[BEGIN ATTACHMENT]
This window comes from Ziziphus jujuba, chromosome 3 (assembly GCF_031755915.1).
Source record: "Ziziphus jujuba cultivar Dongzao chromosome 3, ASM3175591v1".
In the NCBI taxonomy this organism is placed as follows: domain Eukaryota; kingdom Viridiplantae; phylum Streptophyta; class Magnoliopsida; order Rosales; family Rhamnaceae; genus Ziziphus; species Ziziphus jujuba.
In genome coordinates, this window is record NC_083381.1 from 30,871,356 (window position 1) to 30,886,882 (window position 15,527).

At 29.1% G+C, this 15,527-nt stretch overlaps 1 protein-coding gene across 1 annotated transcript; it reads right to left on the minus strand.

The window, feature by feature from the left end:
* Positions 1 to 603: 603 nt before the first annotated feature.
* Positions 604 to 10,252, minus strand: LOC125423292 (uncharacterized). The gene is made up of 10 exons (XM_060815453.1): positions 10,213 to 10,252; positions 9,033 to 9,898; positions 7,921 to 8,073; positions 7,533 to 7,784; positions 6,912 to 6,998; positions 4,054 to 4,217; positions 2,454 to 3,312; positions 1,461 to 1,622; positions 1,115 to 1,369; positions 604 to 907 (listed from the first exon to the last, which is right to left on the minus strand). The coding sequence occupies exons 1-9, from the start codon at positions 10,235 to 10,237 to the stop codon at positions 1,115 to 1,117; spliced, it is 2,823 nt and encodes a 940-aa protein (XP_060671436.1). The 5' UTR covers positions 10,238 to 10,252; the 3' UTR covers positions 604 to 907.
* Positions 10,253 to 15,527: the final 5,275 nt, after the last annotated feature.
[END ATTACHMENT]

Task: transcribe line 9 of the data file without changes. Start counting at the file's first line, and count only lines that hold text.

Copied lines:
* Positions 10,253 to 15,527: the final 5,275 nt, after the last annotated feature.